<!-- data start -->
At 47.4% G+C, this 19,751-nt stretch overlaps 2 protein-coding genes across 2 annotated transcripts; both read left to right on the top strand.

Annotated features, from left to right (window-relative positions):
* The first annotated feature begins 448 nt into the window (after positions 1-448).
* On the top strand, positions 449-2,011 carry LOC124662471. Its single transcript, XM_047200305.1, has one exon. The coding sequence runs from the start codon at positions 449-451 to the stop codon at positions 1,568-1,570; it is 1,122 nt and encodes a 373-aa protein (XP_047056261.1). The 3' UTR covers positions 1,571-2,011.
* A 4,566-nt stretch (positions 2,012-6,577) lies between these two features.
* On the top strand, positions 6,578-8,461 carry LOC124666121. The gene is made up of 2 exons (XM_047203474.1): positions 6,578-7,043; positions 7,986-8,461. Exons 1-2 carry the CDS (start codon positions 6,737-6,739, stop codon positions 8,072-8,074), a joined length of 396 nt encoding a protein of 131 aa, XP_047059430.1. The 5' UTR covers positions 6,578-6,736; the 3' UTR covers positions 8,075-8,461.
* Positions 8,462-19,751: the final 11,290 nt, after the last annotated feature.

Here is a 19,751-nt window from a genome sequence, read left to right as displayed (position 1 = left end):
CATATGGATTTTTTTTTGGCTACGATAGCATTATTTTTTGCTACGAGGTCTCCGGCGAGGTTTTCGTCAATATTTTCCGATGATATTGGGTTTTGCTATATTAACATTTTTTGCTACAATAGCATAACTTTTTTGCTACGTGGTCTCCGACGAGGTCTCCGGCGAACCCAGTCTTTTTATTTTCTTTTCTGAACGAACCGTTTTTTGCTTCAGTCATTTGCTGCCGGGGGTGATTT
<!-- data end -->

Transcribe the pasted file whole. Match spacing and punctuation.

At 47.4% G+C, this 19,751-nt stretch overlaps 2 protein-coding genes across 2 annotated transcripts; both read left to right on the top strand.

Annotated features, from left to right (window-relative positions):
* The first annotated feature begins 448 nt into the window (after positions 1-448).
* On the top strand, positions 449-2,011 carry LOC124662471. Its single transcript, XM_047200305.1, has one exon. The coding sequence runs from the start codon at positions 449-451 to the stop codon at positions 1,568-1,570; it is 1,122 nt and encodes a 373-aa protein (XP_047056261.1). The 3' UTR covers positions 1,571-2,011.
* A 4,566-nt stretch (positions 2,012-6,577) lies between these two features.
* On the top strand, positions 6,578-8,461 carry LOC124666121. The gene is made up of 2 exons (XM_047203474.1): positions 6,578-7,043; positions 7,986-8,461. Exons 1-2 carry the CDS (start codon positions 6,737-6,739, stop codon positions 8,072-8,074), a joined length of 396 nt encoding a protein of 131 aa, XP_047059430.1. The 5' UTR covers positions 6,578-6,736; the 3' UTR covers positions 8,075-8,461.
* Positions 8,462-19,751: the final 11,290 nt, after the last annotated feature.

Here is a 19,751-nt window from a genome sequence, read left to right as displayed (position 1 = left end):
CATATGGATTTTTTTTTGGCTACGATAGCATTATTTTTTGCTACGAGGTCTCCGGCGAGGTTTTCGTCAATATTTTCCGATGATATTGGGTTTTGCTATATTAACATTTTTTGCTACAATAGCATAACTTTTTTGCTACGTGGTCTCCGACGAGGTCTCCGGCGAACCCAGTCTTTTTATTTTCTTTTCTGAACGAACCGTTTTTTGCTTCAGTCATTTGCTGCCGGGGGTGATTT